July 27, 2010

How to Choose the Point of Your Story – Your Responses

In last month’s edition of the Story Theater Newsletter, I told the story of coming home from a booking in Indianapolis, and experiencing a flight delay. If you haven’t had a chance to read the story, you might want to read the June Story Theater Newsletter before you read this article. If you didn’t receive the June Newsletter, email Deborah and she’ll forward it to you.

Below is a short synopsis of the story:
The delay coming home was due to bad weather in Chicago. That led to the cancellation of my flight, and of most United Airlines flights connecting through O’ Hare airport. As the agents at the ticket counter did their best to rebook their customers, some of whom were less than cooperative, I overheard the supervisor say to another agent that she hadn’t eaten all day. When it was my turn, the supervisor was polite and professional, but it was obvious that she was too exhausted to muster up even a hint of a smile. She looked at me and said, “How can I help you today?”

After she had finished rebooking me on a flight home on the next day, I reached into my shoulder bag and pulled out a Power Bar. I asked her if she’d like to have it. Her face lit up with the most beautiful smile you’ve ever seen. “Yes, yes!” she said as she did a little dance. “Thank you so much. You made my day.”

As I’m recounting this story to you, I can still see her smile. My small act of kindness…and nourishment …made a difference for both of us.

At that point, rather than giving you the point of the story, I asked you to tell me what you thought the point of the story was, using a Phrase That Pays. Here are my exact instructions:
Once you’ve narrowed down what you think the lesson is, challenge yourself to translate the lesson into a Phrase That Pays. Turn the lesson or the point of the story into a call to action. Start the Phrase That Pays with a verb, and use six words or less.

The first part of this exercise is to learn how to choose the point for a story. While there may be many points or lessons that come from an experience, in my Story Theater methodology, I suggest that when you tell a story, you choose only ONE point.

The other part of the exercise is to make your point or lesson concise and memorable by using a Phrase That Pays. A Phrase That Pays is like mental “Velcro” – it helps make the point “stick”. If you want people to actually do something differently because of your presentation, the points of your stories need to be sticky. They need to be easy to remember, like jingles or the chorus of a song.

Thank you to all of you who responded with suggestions for the Phrase That Pays for my story. We received responses from all over the world, including Canada, Japan, Germany, Singapore, England, Switzerland and Montana! I’ve included many of your responses in this Newsletter.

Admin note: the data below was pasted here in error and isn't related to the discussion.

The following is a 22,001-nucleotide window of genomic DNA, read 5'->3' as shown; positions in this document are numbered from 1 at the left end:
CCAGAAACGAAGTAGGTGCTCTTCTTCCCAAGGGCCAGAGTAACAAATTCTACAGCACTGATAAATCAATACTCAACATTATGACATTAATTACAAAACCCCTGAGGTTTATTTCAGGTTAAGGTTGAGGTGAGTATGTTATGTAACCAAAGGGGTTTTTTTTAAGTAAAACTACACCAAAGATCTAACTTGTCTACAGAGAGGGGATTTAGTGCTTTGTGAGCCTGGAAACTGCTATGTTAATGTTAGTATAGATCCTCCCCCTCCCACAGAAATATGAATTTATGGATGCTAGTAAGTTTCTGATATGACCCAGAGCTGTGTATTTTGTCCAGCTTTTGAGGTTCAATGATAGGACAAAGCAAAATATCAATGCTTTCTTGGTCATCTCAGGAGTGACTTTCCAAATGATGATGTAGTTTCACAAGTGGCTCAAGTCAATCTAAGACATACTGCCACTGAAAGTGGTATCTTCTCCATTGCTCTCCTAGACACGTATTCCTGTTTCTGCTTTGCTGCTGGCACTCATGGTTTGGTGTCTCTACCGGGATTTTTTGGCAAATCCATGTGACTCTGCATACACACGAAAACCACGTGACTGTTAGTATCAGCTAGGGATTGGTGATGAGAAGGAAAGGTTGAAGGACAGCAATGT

A Phrase That Pays (PTP) always starts with a “command” verb, which makes it a call to action. You don’t always have to use a Phrase That Pays when you make a point, but creating a Phrase That Pays for this story was the assignment in the June Newsletter.

Let’s take a look at your responses and see which ones work as a Phrase That Pays.

First, we had several responses that played with the Power Bar idea:

  • Share the Power
  • Empathizing: life’s real power bar
  • Give out power bars in life
  • Give up the power bar

It’s great when a Phrase That Pays uses words that are in the story already. It helps make the message stick. In reality, I gave the supervisor a Luna Bar. I changed it to a Power Bar because that gave me an opportunity to work with the concept of power. Of these PTPs, Share the Power is the simplest and most concise. Thanks to Pat Katz, of PauseWorks, for this submission. If you want to get real sticky with the Power Bar idea, consider this modification: Share the Power – Raise the Bar.

We also received a number of responses that focused on “my small act of kindness”:

  • Rekindle your karma with kindness
  • Knowing that I win with kindness gives me new life and a spiritual hug
  • Kindness Actions Soothe Frazzled Nerves Calming Chaos
  • Focus on kindness, no matter what
  • Shifting energy with the power of kindness (combines both power and kindness)

The wordsmith in me loved the Rekindle Your Karma one because it’s very sticky and memorable. It uses a lot of hard consonants, which make a Phrase That Pays really pop. Thanks to Judy Marcus, The Memory Lady, for that submission.

The second one, Knowing that I win with kindness gives me new life and a spiritual hug, is on the right track but needs editing. It is too long and doesn’t tell me what to do; it doesn’t have a call to action. Also, it’s focused on the benefit to the storyteller, rather than the call to action for the listener. If we change it to, Win with Kindness, that’s all that is needed to make the point, and turn it into a call to action for everyone who hears the story.